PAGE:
Activist and Penn lecturer Walter Palmer was one of the speakers at the march on Saturday. He’s used to applying pressure in development fights, dating back to his work in the 1960s organizing against Penn’s move into the Black Bottom, a portion of what is now known as University City.
Since then, Palmer has worked all over the city to join communities in challenging developers.
He recalled being asked decades ago by Debbie Wei of Asian Americans United “to join them, support them in their efforts to stop the baseball stadium from coming into Chinatown.”
Developers “need to recognize the fact that when you come into someone’s neighborhood you’re a guest,” Palmer said. “The guests who come in or the guests who want to come in, they need to begin coming in with more humility.”
Also out on the streets Saturday was Will Gross, proprietor of OX Coffee and Ward 2 Democratic committeeperson. His mother, an immigrant from Taiwan, was a Sunday School principal when the plan to build the Vine Street Expressway through Chinatown emerged, he said.
“My folks were a part of pushing back against that, alongside everyone in Chinatown,” Gross told Billy Penn. “So in a lot of ways, it’s like this is my turn and it’s this generation’s turn to push back.”
His mom’s take on the Sixers’ plan? When Gross took her to the proposed site, “she just said ‘It’s going to destroy the neighborhood. It’s going to destroy the ecosystem.’”
Palmer, the Penn lecturer, said the “three P’s” — people, property, and profit — are the key factors in conflicts over changing neighborhoods. That the Sixers announced their plans before consulting nearby neighborhoods, he said, is indicative of a disinterest in the first word, “people.”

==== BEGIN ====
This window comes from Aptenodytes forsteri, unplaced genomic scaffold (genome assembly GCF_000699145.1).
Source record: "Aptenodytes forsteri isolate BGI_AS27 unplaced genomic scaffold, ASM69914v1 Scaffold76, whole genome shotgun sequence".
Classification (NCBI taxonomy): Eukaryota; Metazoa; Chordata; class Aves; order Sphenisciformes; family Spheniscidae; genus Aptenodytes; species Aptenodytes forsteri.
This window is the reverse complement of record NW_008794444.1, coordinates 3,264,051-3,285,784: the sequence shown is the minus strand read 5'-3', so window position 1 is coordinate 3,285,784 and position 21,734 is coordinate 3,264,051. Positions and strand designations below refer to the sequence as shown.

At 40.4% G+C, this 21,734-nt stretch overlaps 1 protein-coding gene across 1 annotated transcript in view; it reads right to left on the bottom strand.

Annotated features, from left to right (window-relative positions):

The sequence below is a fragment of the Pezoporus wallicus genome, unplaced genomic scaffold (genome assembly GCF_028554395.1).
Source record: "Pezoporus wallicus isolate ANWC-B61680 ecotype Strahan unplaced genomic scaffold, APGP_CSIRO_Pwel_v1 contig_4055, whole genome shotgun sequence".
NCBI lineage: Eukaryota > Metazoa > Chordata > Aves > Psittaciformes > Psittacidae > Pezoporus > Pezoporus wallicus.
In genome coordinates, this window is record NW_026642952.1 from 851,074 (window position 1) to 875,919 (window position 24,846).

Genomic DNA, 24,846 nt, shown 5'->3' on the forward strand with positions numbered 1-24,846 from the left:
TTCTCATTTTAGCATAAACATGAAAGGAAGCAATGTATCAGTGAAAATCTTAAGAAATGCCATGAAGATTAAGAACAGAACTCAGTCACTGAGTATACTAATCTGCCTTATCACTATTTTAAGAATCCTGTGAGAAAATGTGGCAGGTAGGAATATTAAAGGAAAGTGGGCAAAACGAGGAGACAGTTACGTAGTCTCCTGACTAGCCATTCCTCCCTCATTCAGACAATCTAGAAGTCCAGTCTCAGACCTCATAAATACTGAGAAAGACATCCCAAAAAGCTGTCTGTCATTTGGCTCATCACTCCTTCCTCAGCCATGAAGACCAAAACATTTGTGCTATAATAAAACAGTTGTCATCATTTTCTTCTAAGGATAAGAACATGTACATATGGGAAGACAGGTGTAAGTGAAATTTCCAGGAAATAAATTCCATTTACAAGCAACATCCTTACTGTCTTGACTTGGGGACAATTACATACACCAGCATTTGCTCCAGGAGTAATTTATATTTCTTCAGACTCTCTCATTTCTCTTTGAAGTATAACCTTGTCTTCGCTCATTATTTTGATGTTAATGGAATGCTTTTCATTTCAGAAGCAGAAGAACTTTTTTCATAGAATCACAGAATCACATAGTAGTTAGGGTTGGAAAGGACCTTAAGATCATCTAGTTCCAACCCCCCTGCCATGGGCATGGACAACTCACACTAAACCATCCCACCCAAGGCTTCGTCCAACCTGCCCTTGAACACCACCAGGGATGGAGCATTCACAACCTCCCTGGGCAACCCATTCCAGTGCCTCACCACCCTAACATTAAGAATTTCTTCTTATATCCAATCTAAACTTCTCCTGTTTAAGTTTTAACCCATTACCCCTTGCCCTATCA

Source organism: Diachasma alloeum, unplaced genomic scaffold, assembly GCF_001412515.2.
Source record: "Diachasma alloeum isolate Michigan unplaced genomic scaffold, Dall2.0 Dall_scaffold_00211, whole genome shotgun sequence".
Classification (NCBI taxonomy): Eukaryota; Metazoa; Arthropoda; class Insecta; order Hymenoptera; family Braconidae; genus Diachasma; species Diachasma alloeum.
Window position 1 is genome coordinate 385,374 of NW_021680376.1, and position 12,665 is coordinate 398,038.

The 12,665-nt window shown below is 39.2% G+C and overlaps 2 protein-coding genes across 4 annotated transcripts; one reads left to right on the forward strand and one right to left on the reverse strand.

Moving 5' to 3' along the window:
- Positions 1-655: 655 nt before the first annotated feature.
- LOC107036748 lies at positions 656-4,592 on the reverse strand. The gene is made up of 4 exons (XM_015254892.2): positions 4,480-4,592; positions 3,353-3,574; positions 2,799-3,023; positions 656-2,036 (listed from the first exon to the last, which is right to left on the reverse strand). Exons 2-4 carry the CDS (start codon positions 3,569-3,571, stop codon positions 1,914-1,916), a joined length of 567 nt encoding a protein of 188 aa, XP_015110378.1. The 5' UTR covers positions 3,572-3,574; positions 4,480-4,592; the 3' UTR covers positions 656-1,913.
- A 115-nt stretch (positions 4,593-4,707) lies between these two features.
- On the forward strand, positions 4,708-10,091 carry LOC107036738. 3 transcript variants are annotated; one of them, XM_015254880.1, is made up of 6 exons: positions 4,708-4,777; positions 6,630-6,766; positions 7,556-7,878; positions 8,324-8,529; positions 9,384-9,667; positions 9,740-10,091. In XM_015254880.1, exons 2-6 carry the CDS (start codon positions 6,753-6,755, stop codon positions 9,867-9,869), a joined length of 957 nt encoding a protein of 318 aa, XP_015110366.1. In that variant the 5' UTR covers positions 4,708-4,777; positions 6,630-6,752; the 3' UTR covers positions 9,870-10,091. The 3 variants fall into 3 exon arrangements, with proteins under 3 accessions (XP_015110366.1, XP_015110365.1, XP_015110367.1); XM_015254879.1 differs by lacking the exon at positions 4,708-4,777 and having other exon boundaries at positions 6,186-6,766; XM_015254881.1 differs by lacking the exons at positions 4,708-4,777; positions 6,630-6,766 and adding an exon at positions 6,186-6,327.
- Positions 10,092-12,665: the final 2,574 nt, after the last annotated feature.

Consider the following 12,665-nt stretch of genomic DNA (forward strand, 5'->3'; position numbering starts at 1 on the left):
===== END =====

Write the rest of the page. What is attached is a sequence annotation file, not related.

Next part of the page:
76 Devcorp hasn’t taken part in any public community meetings in Chinatown since last winter, despite a spokesperson telling Billy Penn last December that the team “anticipates there will be many more meetings in the New Year.”
Sixers leadership originally said they hoped to have all necessary zoning ordinances passed by June; the stated target has shifted to the end of this year.
What comes next? The city is commissioning impact studies for the arena plan, though it’s unclear when results might be reported — a firm to undertake the studies hasn’t yet been announced. Councilmember Mark Squilla, in whose district the proposed arena would sit, said he’s waiting for those results before taking a position on the proposed arena.
Demonstrators on Saturday made clear they saw the march as the beginning of a marathon.
“We will continue this fight for those who came before us and for those who come after us,” said Kaia Chau of SPOC, addressing the crowd after it came to a halt in front of City Hall.
Together with fellow student organizer Flaherty, she repeated the cry that’s resounded for nearly a year now. “We are here to say, yet again, ‘Hands off Chinatown.”
Thousands of voices echoed the call.